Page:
Ultimate Linux Desktop


In this document I am presenting a solution based on SUSE Linux Enterprise Desktop 10 SP1 with VMware virtualization. The outcome is a multi-boot (Linux/Windows) environment which allows user to load both systems natively and virtualized as well providing ultimate flexibility. Because the solution uses real hard drive partitions (not file images) the performance is very attractive.

What is it exactly?

Imagine you have a multi-boot system. You load the Linux in, it becomes the host so your existing (multi-boot ready) Windows copy will run virtualized. It is also possible that you load the Windows in, it shall become the host so your Linux copy can run virtualized however this part is out of the scope of this document. Note: If you plan experimenting with this part you must have 32bit versions of both systems due to VMware 5.x is limited at this time of writing and will not be able to load your 64bit Linux in. The approach is the same though. VMware-workstation 6.0 and VMware-player 2.0 are capable of running different 64bit VM on top of 32bit host and vice versa.

Why VMware?

SLED10-SP1 comes with built in Xen virtualization product but according to my experience VMware is more efficient for Windows desktop virtualization at this time of writing.

The solution presented here is not new in fact was worked out from various discussion forums, other documents available around the Internet. The purpose of this however is to bring all related information together and present them in one document matching corporate environment based on SLED10-SP1.


  • No suspend function available for the VM, you must shut it down cleanly
  • Zenworks imaging is more than likely to fail as it’s not using entire hard drive imaging AKA bit to bit copy. Alternative solutions could be: g4u (ghost for linux) or a simple dd image perhaps other commercial imaging utilities.

The solution is rather explanatory with less technical detail and based on an assumption that the audience has already gained Linux, SLED, VMware knowledge. The key of the success is the order.

Phase 0:

  1. *Update: Watch out for BIOS options and newer hardware!!!We found this not to work with a new HP nc8430 laptop. After a bit of a digging we found that it has some extra options in the BIOS:
    bios F.15 [2007-11-23]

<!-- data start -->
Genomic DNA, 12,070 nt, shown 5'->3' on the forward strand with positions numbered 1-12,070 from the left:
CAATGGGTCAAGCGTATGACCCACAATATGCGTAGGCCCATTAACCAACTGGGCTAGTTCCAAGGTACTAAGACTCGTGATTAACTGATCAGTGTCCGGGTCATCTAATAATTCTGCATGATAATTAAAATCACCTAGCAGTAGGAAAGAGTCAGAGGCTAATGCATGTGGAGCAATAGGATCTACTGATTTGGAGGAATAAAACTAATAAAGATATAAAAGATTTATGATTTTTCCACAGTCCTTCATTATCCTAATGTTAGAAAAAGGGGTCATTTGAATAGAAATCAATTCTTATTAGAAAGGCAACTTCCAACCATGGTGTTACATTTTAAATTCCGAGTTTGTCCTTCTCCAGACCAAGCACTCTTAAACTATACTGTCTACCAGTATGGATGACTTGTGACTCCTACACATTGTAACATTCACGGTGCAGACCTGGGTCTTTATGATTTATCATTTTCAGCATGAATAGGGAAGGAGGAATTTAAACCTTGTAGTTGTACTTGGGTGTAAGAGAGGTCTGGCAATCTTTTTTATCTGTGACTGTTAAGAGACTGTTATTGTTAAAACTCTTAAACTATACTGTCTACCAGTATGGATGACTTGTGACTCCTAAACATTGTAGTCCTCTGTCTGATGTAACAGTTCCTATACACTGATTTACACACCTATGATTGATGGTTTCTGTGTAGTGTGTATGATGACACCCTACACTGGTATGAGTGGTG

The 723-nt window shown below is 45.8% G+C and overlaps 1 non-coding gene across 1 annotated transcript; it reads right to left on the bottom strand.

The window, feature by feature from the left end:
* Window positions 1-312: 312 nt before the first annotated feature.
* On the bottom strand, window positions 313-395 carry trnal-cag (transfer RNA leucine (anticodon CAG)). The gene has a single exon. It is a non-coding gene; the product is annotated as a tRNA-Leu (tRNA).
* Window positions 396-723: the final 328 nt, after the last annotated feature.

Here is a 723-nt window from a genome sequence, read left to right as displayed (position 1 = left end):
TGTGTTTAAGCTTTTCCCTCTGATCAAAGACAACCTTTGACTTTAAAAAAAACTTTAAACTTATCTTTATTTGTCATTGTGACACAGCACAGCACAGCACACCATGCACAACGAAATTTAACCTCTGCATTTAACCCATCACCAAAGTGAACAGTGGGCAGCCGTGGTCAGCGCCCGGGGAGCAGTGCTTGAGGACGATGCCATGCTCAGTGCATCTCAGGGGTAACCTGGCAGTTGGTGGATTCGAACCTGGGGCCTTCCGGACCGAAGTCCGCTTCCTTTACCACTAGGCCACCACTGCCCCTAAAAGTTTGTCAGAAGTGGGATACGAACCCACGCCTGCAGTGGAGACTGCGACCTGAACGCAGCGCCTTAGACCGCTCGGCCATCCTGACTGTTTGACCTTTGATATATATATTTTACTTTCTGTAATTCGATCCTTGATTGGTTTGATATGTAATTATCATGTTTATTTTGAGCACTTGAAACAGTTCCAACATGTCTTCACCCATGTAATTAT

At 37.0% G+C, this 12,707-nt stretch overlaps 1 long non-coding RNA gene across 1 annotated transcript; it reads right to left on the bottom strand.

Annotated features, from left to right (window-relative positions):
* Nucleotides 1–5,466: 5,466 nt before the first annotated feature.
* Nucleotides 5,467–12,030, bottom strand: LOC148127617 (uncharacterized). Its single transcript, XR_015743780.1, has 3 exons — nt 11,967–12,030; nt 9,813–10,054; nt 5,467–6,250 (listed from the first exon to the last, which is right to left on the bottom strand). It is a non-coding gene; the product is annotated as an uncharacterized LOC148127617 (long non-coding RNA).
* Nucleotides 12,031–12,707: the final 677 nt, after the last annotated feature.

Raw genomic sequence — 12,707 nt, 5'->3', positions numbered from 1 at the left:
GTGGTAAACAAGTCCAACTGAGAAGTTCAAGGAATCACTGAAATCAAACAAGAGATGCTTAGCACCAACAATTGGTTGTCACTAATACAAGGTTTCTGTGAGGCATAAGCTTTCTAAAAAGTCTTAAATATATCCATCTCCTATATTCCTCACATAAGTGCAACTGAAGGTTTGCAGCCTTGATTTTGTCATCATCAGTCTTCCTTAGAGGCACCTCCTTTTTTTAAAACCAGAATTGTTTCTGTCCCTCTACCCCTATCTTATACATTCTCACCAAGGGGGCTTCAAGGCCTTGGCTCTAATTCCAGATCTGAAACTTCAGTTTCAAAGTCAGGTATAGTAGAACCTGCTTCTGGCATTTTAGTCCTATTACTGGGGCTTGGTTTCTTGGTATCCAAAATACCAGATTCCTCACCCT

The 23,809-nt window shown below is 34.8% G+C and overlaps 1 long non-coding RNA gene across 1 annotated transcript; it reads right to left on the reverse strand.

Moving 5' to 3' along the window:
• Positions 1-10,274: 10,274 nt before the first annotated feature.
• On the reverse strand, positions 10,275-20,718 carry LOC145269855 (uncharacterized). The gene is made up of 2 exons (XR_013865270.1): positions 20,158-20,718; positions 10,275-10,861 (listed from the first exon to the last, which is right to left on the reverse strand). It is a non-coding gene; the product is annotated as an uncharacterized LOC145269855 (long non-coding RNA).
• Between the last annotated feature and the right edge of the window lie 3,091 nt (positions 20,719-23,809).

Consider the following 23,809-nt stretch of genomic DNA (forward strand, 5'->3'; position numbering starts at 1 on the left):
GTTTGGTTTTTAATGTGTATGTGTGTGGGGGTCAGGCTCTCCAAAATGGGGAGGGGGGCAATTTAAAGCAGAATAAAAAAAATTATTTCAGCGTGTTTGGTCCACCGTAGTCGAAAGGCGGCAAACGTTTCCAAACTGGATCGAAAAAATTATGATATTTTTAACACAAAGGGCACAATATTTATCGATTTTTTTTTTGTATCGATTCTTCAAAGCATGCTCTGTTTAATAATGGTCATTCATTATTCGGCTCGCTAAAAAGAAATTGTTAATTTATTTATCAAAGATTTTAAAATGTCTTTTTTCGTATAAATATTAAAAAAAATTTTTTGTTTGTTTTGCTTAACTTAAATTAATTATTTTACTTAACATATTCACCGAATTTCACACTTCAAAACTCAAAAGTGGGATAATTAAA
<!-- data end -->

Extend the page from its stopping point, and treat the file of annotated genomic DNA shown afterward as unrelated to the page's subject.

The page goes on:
“System Configurations”/”Device Configurations”/”SATA Native Mode” [default is Enabled]

    The “SATA Native Mode” didn’t appear to be harmful so it’s your choice to leave it on or not but bear in mind that if you do leave it on Windows will need driver disk to be loaded at the boot process of the installation (F6).

    “System Configurations”/”Device Configurations”/”HDD Translation Mode” [default is Bit-shift]

    This was the guilty one. This solution doesn’t work with drives using “Bit-shift” so you have to change it to “LBA-assisted”. Some systems may have option “Automatic” but I wouldn’t trust in that.

    “System Configurations”/”Device Configurations”/”Virtualization Technology” [default is Disabled]

    You may want to enable this, can’t be harmful and there are some scenarios when you will need it.

Phase 1:

  1. Install Windows first. It has to be a clean, fresh install on primary master, no drivers whatsoever. It must also be a “Volume License” copy. Our enterprise does have one therefore we don’t deal with product activation issues.

OEM users: the issue is that WPA is poorly designed. VMware hardware is a lot different than the native one (pretty much everything is virtualized) therefore it will need re-activation when you switch from the native Windows to the virtualized one and vice versa. The only workaround at this stage (without breaching EULA) is to backup the c:\windows\system32\wpa.bak and wpa.dbl files. If you activated the product for both profiles and of course backed up the files mentioned you can swap the WPA files upon changing profile. It’s such a hassle due to the fact that it has to be done in “safe mode” but if you desperately need the native copy (assume it’s the one least used) you can have it.



  • After first login (Windows) copy the current HW profile and name it VMware or similar. Right click on “My Computer” select “Properties” then “Hardware profiles” You have to disable the timeout here to avoid loading the wrong profile in.




  • Reboot it with the new VMware profile (still in native Windows) then go to “Control Panel”-> “System”->”Properties”->”Device Manager” select the Primary IDE controller and replace its driver with “Standard Dual channel PCI IDE controller” It is the most common for users with SATA drives. The issue is that VMware (due to Linux considers SATA as SCSI) will see it as SCSI but Windows as IDE. So we need to prepare the HW profile for the virtualized environment. If your native Linux and native Windows identifies your drive with identical interfaces (IDE-IDE, SCSI-SCSI) then there should nothing to be done.




  • Once you have the the VMware HW profile prepared, you can proceed with Windows install for the original HW profile. Use always the right HW profile, install your drivers, softwares as you do usually.